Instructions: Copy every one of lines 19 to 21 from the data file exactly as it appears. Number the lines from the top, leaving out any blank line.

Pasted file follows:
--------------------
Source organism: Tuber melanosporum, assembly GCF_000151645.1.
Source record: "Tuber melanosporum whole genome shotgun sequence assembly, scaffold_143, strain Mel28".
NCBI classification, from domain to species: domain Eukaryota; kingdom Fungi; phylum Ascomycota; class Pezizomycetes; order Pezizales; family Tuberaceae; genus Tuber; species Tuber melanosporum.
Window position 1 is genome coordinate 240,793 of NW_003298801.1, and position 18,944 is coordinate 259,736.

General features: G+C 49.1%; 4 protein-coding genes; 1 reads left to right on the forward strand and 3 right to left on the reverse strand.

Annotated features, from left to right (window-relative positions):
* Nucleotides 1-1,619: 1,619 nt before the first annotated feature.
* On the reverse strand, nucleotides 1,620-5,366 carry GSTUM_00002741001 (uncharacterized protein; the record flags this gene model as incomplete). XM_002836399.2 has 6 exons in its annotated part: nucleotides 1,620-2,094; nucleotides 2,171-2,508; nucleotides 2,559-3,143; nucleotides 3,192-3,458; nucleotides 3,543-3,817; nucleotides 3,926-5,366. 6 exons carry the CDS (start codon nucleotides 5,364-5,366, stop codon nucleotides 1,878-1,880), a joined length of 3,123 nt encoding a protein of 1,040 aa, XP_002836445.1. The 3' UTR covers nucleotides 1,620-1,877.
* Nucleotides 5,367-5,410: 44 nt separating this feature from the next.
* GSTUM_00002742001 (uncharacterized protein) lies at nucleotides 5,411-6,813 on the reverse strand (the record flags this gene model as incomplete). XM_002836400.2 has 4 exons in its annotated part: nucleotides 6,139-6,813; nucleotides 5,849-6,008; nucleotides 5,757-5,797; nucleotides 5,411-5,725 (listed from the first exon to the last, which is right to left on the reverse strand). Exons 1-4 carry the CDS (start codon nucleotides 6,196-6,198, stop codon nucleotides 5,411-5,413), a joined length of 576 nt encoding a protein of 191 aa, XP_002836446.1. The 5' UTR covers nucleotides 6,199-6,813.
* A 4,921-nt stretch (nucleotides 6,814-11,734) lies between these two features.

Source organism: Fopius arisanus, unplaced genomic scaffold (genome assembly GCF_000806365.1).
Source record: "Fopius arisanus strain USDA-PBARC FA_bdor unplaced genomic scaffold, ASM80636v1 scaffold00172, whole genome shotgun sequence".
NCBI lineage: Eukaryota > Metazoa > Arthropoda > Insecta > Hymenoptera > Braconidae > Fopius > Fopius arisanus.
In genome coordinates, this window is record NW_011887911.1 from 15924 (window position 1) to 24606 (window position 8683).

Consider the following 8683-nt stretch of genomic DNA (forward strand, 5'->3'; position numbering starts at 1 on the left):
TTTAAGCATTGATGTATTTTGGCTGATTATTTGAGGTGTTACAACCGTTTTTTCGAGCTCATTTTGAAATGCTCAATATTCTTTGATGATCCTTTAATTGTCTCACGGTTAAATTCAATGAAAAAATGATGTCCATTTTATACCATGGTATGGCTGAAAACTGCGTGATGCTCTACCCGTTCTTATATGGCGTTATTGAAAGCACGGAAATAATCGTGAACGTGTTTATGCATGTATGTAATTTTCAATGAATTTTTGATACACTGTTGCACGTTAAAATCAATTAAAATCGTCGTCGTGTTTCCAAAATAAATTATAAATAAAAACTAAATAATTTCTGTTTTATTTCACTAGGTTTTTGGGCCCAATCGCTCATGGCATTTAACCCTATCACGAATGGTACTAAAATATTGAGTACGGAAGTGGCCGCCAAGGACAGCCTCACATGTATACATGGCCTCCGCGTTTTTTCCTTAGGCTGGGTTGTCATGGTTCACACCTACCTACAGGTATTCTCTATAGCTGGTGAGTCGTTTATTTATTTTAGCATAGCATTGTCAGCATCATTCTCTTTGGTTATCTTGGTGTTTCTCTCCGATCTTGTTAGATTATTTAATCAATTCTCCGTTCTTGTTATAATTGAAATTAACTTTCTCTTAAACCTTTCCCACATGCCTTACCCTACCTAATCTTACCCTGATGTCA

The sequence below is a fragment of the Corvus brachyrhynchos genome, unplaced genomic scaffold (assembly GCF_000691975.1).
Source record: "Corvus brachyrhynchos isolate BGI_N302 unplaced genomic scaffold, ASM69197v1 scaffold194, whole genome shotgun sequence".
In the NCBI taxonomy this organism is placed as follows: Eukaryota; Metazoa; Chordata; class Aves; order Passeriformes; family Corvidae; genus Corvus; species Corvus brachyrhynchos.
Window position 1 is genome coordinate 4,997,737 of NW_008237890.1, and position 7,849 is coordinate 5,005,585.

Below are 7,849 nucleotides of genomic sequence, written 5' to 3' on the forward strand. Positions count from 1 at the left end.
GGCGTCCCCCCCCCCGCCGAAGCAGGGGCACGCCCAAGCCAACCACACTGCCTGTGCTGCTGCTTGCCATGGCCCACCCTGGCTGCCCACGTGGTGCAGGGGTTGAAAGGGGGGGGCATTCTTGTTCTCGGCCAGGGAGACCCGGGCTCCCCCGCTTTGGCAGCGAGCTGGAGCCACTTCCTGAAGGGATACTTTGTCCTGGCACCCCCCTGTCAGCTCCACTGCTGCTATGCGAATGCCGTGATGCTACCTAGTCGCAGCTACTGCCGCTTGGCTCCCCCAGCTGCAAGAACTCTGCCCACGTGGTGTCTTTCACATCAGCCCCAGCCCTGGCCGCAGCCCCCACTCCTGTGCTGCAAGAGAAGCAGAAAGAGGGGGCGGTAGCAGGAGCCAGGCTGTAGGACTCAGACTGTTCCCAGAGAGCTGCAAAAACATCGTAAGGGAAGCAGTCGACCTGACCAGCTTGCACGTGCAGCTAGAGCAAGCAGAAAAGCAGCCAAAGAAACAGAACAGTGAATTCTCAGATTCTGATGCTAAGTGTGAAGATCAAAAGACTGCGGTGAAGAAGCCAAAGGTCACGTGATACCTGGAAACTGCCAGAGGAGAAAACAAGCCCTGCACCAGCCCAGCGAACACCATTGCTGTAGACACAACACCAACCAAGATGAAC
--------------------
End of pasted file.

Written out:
Source record: "Corvus brachyrhynchos isolate BGI_N302 unplaced genomic scaffold, ASM69197v1 scaffold194, whole genome shotgun sequence".
In the NCBI taxonomy this organism is placed as follows: Eukaryota; Metazoa; Chordata; class Aves; order Passeriformes; family Corvidae; genus Corvus; species Corvus brachyrhynchos.
Window position 1 is genome coordinate 4,997,737 of NW_008237890.1, and position 7,849 is coordinate 5,005,585.